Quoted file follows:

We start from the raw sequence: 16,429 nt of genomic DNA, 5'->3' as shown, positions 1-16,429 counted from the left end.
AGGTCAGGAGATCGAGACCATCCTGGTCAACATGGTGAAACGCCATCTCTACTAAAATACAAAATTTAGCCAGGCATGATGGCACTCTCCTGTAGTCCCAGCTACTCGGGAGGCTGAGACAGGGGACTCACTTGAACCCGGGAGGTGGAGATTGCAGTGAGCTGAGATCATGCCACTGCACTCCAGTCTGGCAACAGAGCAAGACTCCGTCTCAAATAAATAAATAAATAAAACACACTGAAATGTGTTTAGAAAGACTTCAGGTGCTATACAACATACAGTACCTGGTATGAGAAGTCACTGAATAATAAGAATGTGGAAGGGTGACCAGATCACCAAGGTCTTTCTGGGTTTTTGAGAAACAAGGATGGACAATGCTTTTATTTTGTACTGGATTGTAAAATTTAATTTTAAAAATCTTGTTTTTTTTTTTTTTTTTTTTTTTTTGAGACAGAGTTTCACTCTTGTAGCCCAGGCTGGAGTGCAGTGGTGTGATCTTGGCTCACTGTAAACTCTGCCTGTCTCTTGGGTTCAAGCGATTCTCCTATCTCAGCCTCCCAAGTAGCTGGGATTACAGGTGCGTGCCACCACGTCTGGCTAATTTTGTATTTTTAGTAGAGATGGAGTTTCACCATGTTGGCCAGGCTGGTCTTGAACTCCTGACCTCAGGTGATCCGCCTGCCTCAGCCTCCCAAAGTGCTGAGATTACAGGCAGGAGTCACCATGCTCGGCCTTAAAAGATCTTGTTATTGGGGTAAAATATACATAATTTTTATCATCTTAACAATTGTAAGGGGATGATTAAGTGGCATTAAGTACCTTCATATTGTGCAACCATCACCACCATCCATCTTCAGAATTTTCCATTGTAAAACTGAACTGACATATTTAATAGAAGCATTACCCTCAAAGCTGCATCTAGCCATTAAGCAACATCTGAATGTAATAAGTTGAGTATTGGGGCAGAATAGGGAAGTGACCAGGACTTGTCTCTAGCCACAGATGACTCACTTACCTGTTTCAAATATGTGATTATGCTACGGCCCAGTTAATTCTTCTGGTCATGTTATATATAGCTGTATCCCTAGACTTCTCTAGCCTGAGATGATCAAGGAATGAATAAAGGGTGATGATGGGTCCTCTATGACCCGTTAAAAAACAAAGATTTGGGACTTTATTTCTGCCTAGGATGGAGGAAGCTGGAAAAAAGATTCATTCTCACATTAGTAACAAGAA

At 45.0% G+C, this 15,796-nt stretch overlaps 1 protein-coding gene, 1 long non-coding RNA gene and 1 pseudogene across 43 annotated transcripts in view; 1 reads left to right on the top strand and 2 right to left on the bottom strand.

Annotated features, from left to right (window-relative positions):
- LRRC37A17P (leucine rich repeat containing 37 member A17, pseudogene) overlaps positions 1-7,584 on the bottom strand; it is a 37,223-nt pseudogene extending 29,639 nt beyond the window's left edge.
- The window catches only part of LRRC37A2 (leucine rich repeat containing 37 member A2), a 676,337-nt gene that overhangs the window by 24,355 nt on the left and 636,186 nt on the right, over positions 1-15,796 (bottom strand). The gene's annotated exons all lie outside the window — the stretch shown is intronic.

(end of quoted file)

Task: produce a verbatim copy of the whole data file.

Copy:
We start from the raw sequence: 16,429 nt of genomic DNA, 5'->3' as shown, positions 1-16,429 counted from the left end.
AGGTCAGGAGATCGAGACCATCCTGGTCAACATGGTGAAACGCCATCTCTACTAAAATACAAAATTTAGCCAGGCATGATGGCACTCTCCTGTAGTCCCAGCTACTCGGGAGGCTGAGACAGGGGACTCACTTGAACCCGGGAGGTGGAGATTGCAGTGAGCTGAGATCATGCCACTGCACTCCAGTCTGGCAACAGAGCAAGACTCCGTCTCAAATAAATAAATAAATAAAACACACTGAAATGTGTTTAGAAAGACTTCAGGTGCTATACAACATACAGTACCTGGTATGAGAAGTCACTGAATAATAAGAATGTGGAAGGGTGACCAGATCACCAAGGTCTTTCTGGGTTTTTGAGAAACAAGGATGGACAATGCTTTTATTTTGTACTGGATTGTAAAATTTAATTTTAAAAATCTTGTTTTTTTTTTTTTTTTTTTTTTTTTGAGACAGAGTTTCACTCTTGTAGCCCAGGCTGGAGTGCAGTGGTGTGATCTTGGCTCACTGTAAACTCTGCCTGTCTCTTGGGTTCAAGCGATTCTCCTATCTCAGCCTCCCAAGTAGCTGGGATTACAGGTGCGTGCCACCACGTCTGGCTAATTTTGTATTTTTAGTAGAGATGGAGTTTCACCATGTTGGCCAGGCTGGTCTTGAACTCCTGACCTCAGGTGATCCGCCTGCCTCAGCCTCCCAAAGTGCTGAGATTACAGGCAGGAGTCACCATGCTCGGCCTTAAAAGATCTTGTTATTGGGGTAAAATATACATAATTTTTATCATCTTAACAATTGTAAGGGGATGATTAAGTGGCATTAAGTACCTTCATATTGTGCAACCATCACCACCATCCATCTTCAGAATTTTCCATTGTAAAACTGAACTGACATATTTAATAGAAGCATTACCCTCAAAGCTGCATCTAGCCATTAAGCAACATCTGAATGTAATAAGTTGAGTATTGGGGCAGAATAGGGAAGTGACCAGGACTTGTCTCTAGCCACAGATGACTCACTTACCTGTTTCAAATATGTGATTATGCTACGGCCCAGTTAATTCTTCTGGTCATGTTATATATAGCTGTATCCCTAGACTTCTCTAGCCTGAGATGATCAAGGAATGAATAAAGGGTGATGATGGGTCCTCTATGACCCGTTAAAAAACAAAGATTTGGGACTTTATTTCTGCCTAGGATGGAGGAAGCTGGAAAAAAGATTCATTCTCACATTAGTAACAAGAA

At 45.0% G+C, this 15,796-nt stretch overlaps 1 protein-coding gene, 1 long non-coding RNA gene and 1 pseudogene across 43 annotated transcripts in view; 1 reads left to right on the top strand and 2 right to left on the bottom strand.

Annotated features, from left to right (window-relative positions):
- LRRC37A17P (leucine rich repeat containing 37 member A17, pseudogene) overlaps positions 1-7,584 on the bottom strand; it is a 37,223-nt pseudogene extending 29,639 nt beyond the window's left edge.
- The window catches only part of LRRC37A2 (leucine rich repeat containing 37 member A2), a 676,337-nt gene that overhangs the window by 24,355 nt on the left and 636,186 nt on the right, over positions 1-15,796 (bottom strand). The gene's annotated exons all lie outside the window — the stretch shown is intronic.